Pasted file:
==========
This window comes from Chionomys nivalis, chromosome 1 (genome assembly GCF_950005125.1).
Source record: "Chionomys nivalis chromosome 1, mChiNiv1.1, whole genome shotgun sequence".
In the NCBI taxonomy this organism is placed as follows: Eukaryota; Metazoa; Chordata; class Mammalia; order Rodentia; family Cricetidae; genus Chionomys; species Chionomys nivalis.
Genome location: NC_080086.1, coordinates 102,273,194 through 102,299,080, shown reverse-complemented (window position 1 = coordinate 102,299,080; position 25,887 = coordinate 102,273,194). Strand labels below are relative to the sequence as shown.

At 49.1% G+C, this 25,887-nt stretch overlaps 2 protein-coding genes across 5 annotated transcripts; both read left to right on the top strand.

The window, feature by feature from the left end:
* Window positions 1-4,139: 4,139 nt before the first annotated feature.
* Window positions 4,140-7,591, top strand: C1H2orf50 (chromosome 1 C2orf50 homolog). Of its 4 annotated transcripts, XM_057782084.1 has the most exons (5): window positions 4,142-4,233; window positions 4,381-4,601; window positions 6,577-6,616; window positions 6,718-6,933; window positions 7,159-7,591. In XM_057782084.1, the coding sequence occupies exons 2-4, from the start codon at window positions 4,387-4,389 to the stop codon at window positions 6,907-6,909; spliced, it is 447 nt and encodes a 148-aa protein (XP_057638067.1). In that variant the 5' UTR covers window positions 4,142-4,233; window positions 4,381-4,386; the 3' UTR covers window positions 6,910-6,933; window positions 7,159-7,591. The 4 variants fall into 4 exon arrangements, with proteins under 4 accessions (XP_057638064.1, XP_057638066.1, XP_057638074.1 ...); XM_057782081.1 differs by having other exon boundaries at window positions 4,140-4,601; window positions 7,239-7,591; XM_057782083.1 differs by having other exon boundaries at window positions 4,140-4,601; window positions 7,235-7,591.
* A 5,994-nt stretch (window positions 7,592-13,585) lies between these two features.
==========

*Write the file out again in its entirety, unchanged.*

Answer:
This window comes from Chionomys nivalis, chromosome 1 (genome assembly GCF_950005125.1).
Source record: "Chionomys nivalis chromosome 1, mChiNiv1.1, whole genome shotgun sequence".
In the NCBI taxonomy this organism is placed as follows: Eukaryota; Metazoa; Chordata; class Mammalia; order Rodentia; family Cricetidae; genus Chionomys; species Chionomys nivalis.
Genome location: NC_080086.1, coordinates 102,273,194 through 102,299,080, shown reverse-complemented (window position 1 = coordinate 102,299,080; position 25,887 = coordinate 102,273,194). Strand labels below are relative to the sequence as shown.

At 49.1% G+C, this 25,887-nt stretch overlaps 2 protein-coding genes across 5 annotated transcripts; both read left to right on the top strand.

The window, feature by feature from the left end:
* Window positions 1-4,139: 4,139 nt before the first annotated feature.
* Window positions 4,140-7,591, top strand: C1H2orf50 (chromosome 1 C2orf50 homolog). Of its 4 annotated transcripts, XM_057782084.1 has the most exons (5): window positions 4,142-4,233; window positions 4,381-4,601; window positions 6,577-6,616; window positions 6,718-6,933; window positions 7,159-7,591. In XM_057782084.1, the coding sequence occupies exons 2-4, from the start codon at window positions 4,387-4,389 to the stop codon at window positions 6,907-6,909; spliced, it is 447 nt and encodes a 148-aa protein (XP_057638067.1). In that variant the 5' UTR covers window positions 4,142-4,233; window positions 4,381-4,386; the 3' UTR covers window positions 6,910-6,933; window positions 7,159-7,591. The 4 variants fall into 4 exon arrangements, with proteins under 4 accessions (XP_057638064.1, XP_057638066.1, XP_057638074.1 ...); XM_057782081.1 differs by having other exon boundaries at window positions 4,140-4,601; window positions 7,239-7,591; XM_057782083.1 differs by having other exon boundaries at window positions 4,140-4,601; window positions 7,235-7,591.
* A 5,994-nt stretch (window positions 7,592-13,585) lies between these two features.